“The wind, the wind, the wind blows high,
The rain comes scattering down the sky”
That one ended up with a boy’s name being chanted and they used to say
“If you love him clap your hands, if you hate him close your eyes”.
The farmers in his den was another game I liked, again a circle with someone in the middle, and everyone else skipping in a circle.
I think I loved these games because they also fed into those wonderful Singing Together programmes on the radio. We learned all the old folk songs, it was a great way to keep them alive.
Something in the back of my memory is saying there was a terrible disaster one day, when someone knocked over the huge brown school radio and it smashed. This was when radios were huge cases filled with valves. It must have been replaced somehow but I only remember the shock and horror at the scale of the accident.
Time for me to leave the playground and walk home. That was always the best bit.
Walking home was always the best bit
I have always said that the walk home from school was one of my favourite memories from my days in Harston. This might involve playing marbles, collecting birds eggs, jumping ditches, (sometimes getting a wet ‘un) and best of all picking flowers.
The person I remember doing this with was Marsha Connelly. She lived in the same road as me, but her mother, Alma was a Harradine, and that was a land owning family that knew lots about Harston and the people who lived there. This was particularly useful when the flowers we wanted to pick were on people’s land, because we would have to summon up the courage to knock on the door and ask if we could pick some of the flowers for our mothers. The owner of the house would invariably recognise Marsha, and would happily agree.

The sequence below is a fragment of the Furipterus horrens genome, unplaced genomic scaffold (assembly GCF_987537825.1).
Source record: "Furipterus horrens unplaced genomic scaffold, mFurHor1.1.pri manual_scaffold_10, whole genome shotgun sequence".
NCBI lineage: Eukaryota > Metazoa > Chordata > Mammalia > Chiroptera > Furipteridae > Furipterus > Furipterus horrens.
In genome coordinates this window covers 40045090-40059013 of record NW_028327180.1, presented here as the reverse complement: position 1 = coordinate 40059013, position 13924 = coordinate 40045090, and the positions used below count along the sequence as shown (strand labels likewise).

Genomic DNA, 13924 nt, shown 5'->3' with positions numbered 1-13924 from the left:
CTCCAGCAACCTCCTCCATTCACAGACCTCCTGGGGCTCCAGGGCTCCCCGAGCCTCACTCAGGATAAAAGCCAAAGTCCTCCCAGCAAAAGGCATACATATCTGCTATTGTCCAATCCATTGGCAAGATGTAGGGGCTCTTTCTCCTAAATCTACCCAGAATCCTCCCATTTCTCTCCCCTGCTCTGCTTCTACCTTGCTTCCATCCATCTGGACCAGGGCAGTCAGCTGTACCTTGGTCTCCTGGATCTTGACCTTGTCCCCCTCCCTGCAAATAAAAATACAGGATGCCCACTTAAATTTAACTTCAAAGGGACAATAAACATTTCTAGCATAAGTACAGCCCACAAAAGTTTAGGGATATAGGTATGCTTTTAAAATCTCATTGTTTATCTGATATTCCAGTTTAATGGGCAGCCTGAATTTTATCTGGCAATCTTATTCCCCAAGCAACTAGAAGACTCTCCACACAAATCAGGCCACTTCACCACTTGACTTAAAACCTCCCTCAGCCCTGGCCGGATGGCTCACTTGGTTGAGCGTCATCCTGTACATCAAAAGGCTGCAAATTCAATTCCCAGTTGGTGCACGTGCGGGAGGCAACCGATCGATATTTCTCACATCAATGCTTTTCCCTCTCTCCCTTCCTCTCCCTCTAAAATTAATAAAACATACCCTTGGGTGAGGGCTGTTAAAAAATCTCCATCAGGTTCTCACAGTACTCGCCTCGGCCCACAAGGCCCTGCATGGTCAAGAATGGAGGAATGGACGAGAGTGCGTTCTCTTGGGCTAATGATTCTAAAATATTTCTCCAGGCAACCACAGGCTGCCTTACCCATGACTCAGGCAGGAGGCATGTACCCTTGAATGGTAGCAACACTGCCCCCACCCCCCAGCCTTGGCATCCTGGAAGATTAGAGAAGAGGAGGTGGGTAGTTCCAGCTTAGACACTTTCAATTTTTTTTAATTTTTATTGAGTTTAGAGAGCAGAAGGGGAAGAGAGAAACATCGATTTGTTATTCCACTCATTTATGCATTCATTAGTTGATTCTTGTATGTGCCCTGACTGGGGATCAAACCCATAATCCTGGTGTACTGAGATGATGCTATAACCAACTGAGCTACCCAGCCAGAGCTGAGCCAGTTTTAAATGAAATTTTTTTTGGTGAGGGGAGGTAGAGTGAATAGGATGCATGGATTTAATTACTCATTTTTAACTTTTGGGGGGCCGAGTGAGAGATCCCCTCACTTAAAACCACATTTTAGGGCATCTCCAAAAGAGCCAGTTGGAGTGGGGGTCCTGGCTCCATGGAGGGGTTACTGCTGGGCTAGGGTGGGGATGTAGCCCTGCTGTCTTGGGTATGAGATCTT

The reason why I remember this cycle of flower picking so fondly, is that it was something we chose to do in a very natural way. Nobody ever told us what time of the year to start, but we went to a series of places and collected the flowers almost by instinct. Some of the places were easy going to find as we walked past them on our way to school. Others were places we hardly ever went to, except when we wanted to pick the flowers.
I don’t recall many mixed bunches being picked. We didn’t bother with buttercups, mallow or yarrow. They didn’t seem important enough. Daisies were alright for making chains, and we certainly did that, but the stalks were too short for a posy. We disregarded the tall white cow parsley flowers, but we used their leaves as they looked like the ferns you got in wedding buttonholes and posies. We hoped one day to find an orchid, which we knew was rare, but if we did we didn’t recognise it. We dreaded finding deadly nightshade which we knew to be poisonous, but again, I’m not sure we would have recognised that either.
I remember a house not far from Miss Jackson’s hairdressers which belonged to the Miss Pasks. The house was set back from the road and had a large tree in the front garden. Early in the year, snowdrops would spring up around this tree, it might have been a yew. This is one of the houses where I remember us asking if we might pick some flowers, and we were allowed.